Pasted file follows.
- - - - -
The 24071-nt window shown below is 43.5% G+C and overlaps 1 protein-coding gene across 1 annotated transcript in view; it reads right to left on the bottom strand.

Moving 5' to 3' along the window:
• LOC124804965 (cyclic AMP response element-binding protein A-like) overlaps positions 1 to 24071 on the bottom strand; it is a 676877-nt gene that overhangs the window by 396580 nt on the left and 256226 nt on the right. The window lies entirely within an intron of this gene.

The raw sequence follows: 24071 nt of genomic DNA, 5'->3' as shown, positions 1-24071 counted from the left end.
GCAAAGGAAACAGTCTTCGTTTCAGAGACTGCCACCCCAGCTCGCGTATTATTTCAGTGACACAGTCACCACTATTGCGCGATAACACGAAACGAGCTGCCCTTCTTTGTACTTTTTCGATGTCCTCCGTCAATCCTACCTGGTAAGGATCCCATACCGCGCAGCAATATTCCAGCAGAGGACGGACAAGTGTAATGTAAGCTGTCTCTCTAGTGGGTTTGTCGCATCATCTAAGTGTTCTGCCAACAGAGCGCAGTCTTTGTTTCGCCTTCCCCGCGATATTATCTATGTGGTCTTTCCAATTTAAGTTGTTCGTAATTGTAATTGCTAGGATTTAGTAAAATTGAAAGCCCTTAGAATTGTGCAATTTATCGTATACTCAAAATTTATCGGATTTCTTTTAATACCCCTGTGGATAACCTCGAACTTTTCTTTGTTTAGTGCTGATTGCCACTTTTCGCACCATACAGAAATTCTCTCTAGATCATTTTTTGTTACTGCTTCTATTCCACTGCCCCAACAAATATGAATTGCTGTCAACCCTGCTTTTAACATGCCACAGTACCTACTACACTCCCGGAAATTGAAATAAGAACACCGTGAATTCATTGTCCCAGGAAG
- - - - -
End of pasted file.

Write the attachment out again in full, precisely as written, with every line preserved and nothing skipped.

The 24071-nt window shown below is 43.5% G+C and overlaps 1 protein-coding gene across 1 annotated transcript in view; it reads right to left on the bottom strand.

Moving 5' to 3' along the window:
• LOC124804965 (cyclic AMP response element-binding protein A-like) overlaps positions 1 to 24071 on the bottom strand; it is a 676877-nt gene that overhangs the window by 396580 nt on the left and 256226 nt on the right. The window lies entirely within an intron of this gene.

The raw sequence follows: 24071 nt of genomic DNA, 5'->3' as shown, positions 1-24071 counted from the left end.
GCAAAGGAAACAGTCTTCGTTTCAGAGACTGCCACCCCAGCTCGCGTATTATTTCAGTGACACAGTCACCACTATTGCGCGATAACACGAAACGAGCTGCCCTTCTTTGTACTTTTTCGATGTCCTCCGTCAATCCTACCTGGTAAGGATCCCATACCGCGCAGCAATATTCCAGCAGAGGACGGACAAGTGTAATGTAAGCTGTCTCTCTAGTGGGTTTGTCGCATCATCTAAGTGTTCTGCCAACAGAGCGCAGTCTTTGTTTCGCCTTCCCCGCGATATTATCTATGTGGTCTTTCCAATTTAAGTTGTTCGTAATTGTAATTGCTAGGATTTAGTAAAATTGAAAGCCCTTAGAATTGTGCAATTTATCGTATACTCAAAATTTATCGGATTTCTTTTAATACCCCTGTGGATAACCTCGAACTTTTCTTTGTTTAGTGCTGATTGCCACTTTTCGCACCATACAGAAATTCTCTCTAGATCATTTTTTGTTACTGCTTCTATTCCACTGCCCCAACAAATATGAATTGCTGTCAACCCTGCTTTTAACATGCCACAGTACCTACTACACTCCCGGAAATTGAAATAAGAACACCGTGAATTCATTGTCCCAGGAAG